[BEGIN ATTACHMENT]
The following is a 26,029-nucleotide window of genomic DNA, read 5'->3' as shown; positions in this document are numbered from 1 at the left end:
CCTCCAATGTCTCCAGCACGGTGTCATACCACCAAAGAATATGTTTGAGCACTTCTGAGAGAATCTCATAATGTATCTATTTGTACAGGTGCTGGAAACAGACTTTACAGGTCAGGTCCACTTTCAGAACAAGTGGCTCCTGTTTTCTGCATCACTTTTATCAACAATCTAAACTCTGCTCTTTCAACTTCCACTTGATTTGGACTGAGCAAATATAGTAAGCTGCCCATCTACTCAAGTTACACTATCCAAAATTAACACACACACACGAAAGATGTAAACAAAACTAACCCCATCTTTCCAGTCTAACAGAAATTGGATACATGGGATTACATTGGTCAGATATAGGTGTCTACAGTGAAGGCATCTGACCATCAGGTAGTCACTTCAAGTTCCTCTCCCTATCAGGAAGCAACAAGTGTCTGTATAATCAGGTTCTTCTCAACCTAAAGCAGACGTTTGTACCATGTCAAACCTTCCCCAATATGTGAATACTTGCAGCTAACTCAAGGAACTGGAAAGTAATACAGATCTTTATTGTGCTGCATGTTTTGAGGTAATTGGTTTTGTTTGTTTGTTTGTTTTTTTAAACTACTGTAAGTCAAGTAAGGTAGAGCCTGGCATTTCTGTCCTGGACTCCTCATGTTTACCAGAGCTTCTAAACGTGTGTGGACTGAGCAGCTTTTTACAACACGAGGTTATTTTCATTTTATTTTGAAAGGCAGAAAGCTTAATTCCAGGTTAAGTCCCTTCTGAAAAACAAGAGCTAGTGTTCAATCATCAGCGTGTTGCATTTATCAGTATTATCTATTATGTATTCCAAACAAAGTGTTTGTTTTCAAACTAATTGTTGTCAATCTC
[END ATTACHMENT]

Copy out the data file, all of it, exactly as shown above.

The following is a 26,029-nucleotide window of genomic DNA, read 5'->3' as shown; positions in this document are numbered from 1 at the left end:
CCTCCAATGTCTCCAGCACGGTGTCATACCACCAAAGAATATGTTTGAGCACTTCTGAGAGAATCTCATAATGTATCTATTTGTACAGGTGCTGGAAACAGACTTTACAGGTCAGGTCCACTTTCAGAACAAGTGGCTCCTGTTTTCTGCATCACTTTTATCAACAATCTAAACTCTGCTCTTTCAACTTCCACTTGATTTGGACTGAGCAAATATAGTAAGCTGCCCATCTACTCAAGTTACACTATCCAAAATTAACACACACACACGAAAGATGTAAACAAAACTAACCCCATCTTTCCAGTCTAACAGAAATTGGATACATGGGATTACATTGGTCAGATATAGGTGTCTACAGTGAAGGCATCTGACCATCAGGTAGTCACTTCAAGTTCCTCTCCCTATCAGGAAGCAACAAGTGTCTGTATAATCAGGTTCTTCTCAACCTAAAGCAGACGTTTGTACCATGTCAAACCTTCCCCAATATGTGAATACTTGCAGCTAACTCAAGGAACTGGAAAGTAATACAGATCTTTATTGTGCTGCATGTTTTGAGGTAATTGGTTTTGTTTGTTTGTTTGTTTTTTTAAACTACTGTAAGTCAAGTAAGGTAGAGCCTGGCATTTCTGTCCTGGACTCCTCATGTTTACCAGAGCTTCTAAACGTGTGTGGACTGAGCAGCTTTTTACAACACGAGGTTATTTTCATTTTATTTTGAAAGGCAGAAAGCTTAATTCCAGGTTAAGTCCCTTCTGAAAAACAAGAGCTAGTGTTCAATCATCAGCGTGTTGCATTTATCAGTATTATCTATTATGTATTCCAAACAAAGTGTTTGTTTTCAAACTAATTGTTGTCAATCTC